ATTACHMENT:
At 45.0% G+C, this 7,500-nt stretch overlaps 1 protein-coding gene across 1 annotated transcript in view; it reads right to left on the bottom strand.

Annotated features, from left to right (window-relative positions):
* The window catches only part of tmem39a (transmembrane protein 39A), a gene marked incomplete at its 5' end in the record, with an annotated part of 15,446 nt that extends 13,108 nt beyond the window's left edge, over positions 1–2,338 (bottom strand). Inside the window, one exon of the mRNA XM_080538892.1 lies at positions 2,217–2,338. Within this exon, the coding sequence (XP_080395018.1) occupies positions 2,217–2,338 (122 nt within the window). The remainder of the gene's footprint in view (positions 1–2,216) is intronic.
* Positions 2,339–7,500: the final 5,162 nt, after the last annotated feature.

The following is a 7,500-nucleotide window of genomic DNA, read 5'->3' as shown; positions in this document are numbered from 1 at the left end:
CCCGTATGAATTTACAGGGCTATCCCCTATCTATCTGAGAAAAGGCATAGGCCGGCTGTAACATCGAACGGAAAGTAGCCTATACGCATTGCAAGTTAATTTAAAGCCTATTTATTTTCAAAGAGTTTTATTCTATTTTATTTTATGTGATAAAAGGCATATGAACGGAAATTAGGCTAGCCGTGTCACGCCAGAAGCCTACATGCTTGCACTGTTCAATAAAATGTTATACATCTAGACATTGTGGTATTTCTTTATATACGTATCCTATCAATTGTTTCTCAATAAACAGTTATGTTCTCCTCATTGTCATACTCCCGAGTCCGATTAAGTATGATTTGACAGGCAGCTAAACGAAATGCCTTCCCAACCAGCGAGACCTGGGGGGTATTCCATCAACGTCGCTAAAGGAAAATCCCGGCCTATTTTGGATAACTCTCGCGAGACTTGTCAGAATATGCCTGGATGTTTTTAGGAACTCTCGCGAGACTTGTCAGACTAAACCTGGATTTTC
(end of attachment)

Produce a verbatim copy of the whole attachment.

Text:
At 45.0% G+C, this 7,500-nt stretch overlaps 1 protein-coding gene across 1 annotated transcript in view; it reads right to left on the bottom strand.

Annotated features, from left to right (window-relative positions):
* The window catches only part of tmem39a (transmembrane protein 39A), a gene marked incomplete at its 5' end in the record, with an annotated part of 15,446 nt that extends 13,108 nt beyond the window's left edge, over positions 1–2,338 (bottom strand). Inside the window, one exon of the mRNA XM_080538892.1 lies at positions 2,217–2,338. Within this exon, the coding sequence (XP_080395018.1) occupies positions 2,217–2,338 (122 nt within the window). The remainder of the gene's footprint in view (positions 1–2,216) is intronic.
* Positions 2,339–7,500: the final 5,162 nt, after the last annotated feature.

The following is a 7,500-nucleotide window of genomic DNA, read 5'->3' as shown; positions in this document are numbered from 1 at the left end:
CCCGTATGAATTTACAGGGCTATCCCCTATCTATCTGAGAAAAGGCATAGGCCGGCTGTAACATCGAACGGAAAGTAGCCTATACGCATTGCAAGTTAATTTAAAGCCTATTTATTTTCAAAGAGTTTTATTCTATTTTATTTTATGTGATAAAAGGCATATGAACGGAAATTAGGCTAGCCGTGTCACGCCAGAAGCCTACATGCTTGCACTGTTCAATAAAATGTTATACATCTAGACATTGTGGTATTTCTTTATATACGTATCCTATCAATTGTTTCTCAATAAACAGTTATGTTCTCCTCATTGTCATACTCCCGAGTCCGATTAAGTATGATTTGACAGGCAGCTAAACGAAATGCCTTCCCAACCAGCGAGACCTGGGGGGTATTCCATCAACGTCGCTAAAGGAAAATCCCGGCCTATTTTGGATAACTCTCGCGAGACTTGTCAGAATATGCCTGGATGTTTTTAGGAACTCTCGCGAGACTTGTCAGACTAAACCTGGATTTTC